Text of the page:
A doctor may order laboratory work or imaging tests to help determine what is causing your symptoms. Let’s have a look at these tests.
Laboratory tests: Many diseases have signs and symptoms. Samples of your body fluids can occasionally uncover evidence of the particular microbe that is causing your illness. This helps your physician tailor your treatment.
- Blood tests- A technician gets a sample of your blood usually.
- Urine tests- This test takes you to urinate into a container.
To prevent potential contamination of the sample, you might be instructed to cleanse your sex organ area with an antiseptic pad and also to collect the urine midstream.
- Throat swabs- Samples from your throat, or other damp regions of your body, can be obtained with a sterile swab.
- Stool sample- You may be instructed to accumulate a feces sample, therefore, a laboratory can check the sample for parasites alongside other organisms.
- Spinal tap- This process gets a sample of your cerebrospinal fluid by means of a needle carefully inserted between the bones of the lower spine. You will be asked to lie on the side with the knees.
- Imaging scans – Imaging processes like X-rays, computerized tomography, and magnetic resonance imaging may help pinpoint investigations and rule out other conditions which could be causing your symptoms.
- Biopsies – During a biopsy, a sample of tissue is obtained from an organ for testing. For instance, a biopsy of lung tissue might be checked for a wide range of fungi that may cause a type of pneumonia.
Treatment: Understanding what kind of germ is causing your disease makes it easier for the doctor to select appropriate treatment.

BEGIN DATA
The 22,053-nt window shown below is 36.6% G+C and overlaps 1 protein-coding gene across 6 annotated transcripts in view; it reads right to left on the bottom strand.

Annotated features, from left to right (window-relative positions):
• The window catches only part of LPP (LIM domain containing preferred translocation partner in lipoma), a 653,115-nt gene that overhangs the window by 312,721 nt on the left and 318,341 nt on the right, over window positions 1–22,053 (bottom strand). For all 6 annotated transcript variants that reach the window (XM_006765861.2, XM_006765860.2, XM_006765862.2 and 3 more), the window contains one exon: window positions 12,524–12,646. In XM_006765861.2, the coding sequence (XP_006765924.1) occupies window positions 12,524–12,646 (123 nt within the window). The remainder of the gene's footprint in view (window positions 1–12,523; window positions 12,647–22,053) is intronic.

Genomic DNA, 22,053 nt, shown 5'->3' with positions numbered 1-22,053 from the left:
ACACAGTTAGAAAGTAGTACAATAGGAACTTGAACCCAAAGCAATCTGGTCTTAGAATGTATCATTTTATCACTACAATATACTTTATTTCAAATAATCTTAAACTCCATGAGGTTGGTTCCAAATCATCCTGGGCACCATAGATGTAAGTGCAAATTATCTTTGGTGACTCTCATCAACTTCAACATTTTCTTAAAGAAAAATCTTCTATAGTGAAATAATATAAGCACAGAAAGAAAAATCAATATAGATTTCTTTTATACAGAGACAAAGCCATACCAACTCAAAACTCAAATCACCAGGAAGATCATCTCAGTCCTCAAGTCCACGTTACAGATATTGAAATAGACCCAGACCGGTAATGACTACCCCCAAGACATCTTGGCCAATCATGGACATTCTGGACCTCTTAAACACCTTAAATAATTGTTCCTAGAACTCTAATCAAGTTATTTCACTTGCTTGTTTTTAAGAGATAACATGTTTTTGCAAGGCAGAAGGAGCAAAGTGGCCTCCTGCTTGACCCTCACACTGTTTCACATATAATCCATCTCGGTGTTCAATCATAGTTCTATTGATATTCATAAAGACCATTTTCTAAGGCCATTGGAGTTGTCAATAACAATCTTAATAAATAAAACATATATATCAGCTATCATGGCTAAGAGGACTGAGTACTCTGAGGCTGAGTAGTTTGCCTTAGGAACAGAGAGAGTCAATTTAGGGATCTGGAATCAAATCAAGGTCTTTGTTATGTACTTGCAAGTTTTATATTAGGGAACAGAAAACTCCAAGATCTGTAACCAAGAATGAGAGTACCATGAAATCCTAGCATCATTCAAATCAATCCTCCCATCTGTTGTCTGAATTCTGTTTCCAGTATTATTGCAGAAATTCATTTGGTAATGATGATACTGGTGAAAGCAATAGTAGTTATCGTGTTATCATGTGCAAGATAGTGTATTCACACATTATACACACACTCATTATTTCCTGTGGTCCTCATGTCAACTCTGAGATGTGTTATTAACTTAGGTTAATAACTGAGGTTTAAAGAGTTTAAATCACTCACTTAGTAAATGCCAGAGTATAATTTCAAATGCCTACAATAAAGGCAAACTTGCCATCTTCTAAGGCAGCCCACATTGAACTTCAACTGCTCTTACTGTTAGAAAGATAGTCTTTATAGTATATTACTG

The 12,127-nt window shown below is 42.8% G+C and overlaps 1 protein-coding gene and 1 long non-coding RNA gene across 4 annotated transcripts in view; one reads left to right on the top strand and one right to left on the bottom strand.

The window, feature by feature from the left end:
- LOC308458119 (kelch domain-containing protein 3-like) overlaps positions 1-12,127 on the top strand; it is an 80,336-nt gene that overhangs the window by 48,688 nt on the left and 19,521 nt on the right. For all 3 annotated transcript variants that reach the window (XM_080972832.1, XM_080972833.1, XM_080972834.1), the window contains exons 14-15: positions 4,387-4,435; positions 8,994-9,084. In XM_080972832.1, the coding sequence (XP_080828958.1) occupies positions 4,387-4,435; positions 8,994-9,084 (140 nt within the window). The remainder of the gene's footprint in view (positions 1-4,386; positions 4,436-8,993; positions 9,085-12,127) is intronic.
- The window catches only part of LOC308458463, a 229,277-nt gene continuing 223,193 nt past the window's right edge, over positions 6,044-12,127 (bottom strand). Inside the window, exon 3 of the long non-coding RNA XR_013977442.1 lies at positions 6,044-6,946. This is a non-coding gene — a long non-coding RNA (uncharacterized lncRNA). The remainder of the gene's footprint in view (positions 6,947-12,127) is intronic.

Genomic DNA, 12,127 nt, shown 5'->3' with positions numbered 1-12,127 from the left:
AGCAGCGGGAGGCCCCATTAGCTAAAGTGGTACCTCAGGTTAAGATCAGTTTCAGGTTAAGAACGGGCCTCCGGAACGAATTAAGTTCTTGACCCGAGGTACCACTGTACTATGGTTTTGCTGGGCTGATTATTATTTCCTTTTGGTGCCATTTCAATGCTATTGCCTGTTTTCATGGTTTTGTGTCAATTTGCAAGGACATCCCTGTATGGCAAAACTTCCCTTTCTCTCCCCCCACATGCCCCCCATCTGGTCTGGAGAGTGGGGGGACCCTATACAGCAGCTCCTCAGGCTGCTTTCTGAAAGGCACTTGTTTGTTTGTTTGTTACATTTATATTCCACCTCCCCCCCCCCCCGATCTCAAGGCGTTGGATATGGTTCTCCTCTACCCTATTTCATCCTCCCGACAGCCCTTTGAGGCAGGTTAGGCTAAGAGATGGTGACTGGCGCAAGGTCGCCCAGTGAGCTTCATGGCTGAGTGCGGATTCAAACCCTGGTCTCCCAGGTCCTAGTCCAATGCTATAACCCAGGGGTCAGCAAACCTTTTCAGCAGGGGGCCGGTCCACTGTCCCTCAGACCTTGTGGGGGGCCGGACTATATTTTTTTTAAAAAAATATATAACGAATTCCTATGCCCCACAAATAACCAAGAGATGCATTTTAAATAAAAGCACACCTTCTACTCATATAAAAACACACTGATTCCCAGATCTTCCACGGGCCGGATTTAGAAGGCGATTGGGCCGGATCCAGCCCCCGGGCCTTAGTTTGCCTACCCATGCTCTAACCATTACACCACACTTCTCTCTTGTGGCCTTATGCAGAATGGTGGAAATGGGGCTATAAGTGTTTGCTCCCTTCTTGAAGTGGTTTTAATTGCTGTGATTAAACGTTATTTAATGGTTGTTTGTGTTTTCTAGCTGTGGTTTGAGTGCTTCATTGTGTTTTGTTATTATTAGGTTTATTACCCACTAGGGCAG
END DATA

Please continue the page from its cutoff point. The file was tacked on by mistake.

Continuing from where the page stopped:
Antibiotics – Antibiotics are grouped into families of comparable types. Bacteria are assembled in groups of types that are comparable, such as E or streptococcus Coli.
Certain types of bacteria are specifically susceptible to particular classes of antibiotics. Treatment might be targeted more precisely if your physician knows what kind of bacteria you are fighting. Antibiotics are often reserved for bacterial infections because these kinds of drugs have no impact on diseases caused by viruses. But sometimes it’s hard to tell which kind of germ is in work. For instance, some forms of pneumonia are brought on by viruses while others are brought on by bacteria.
The overuse of antibiotics has resulted in different types of bacteria developing resistance to more than one variety of antibiotics. This makes these bacteria much more challenging to treat.
Antivirals – Drugs have been developed to treat some, but not all viruses. Examples include the viruses that cause: HIV/AIDS, Herpes, Hepatitis B, Hepatitis C, Influenza, Antifungals, Topical antifungal drugs that could be used to treat skin or nail infections brought on by fungi.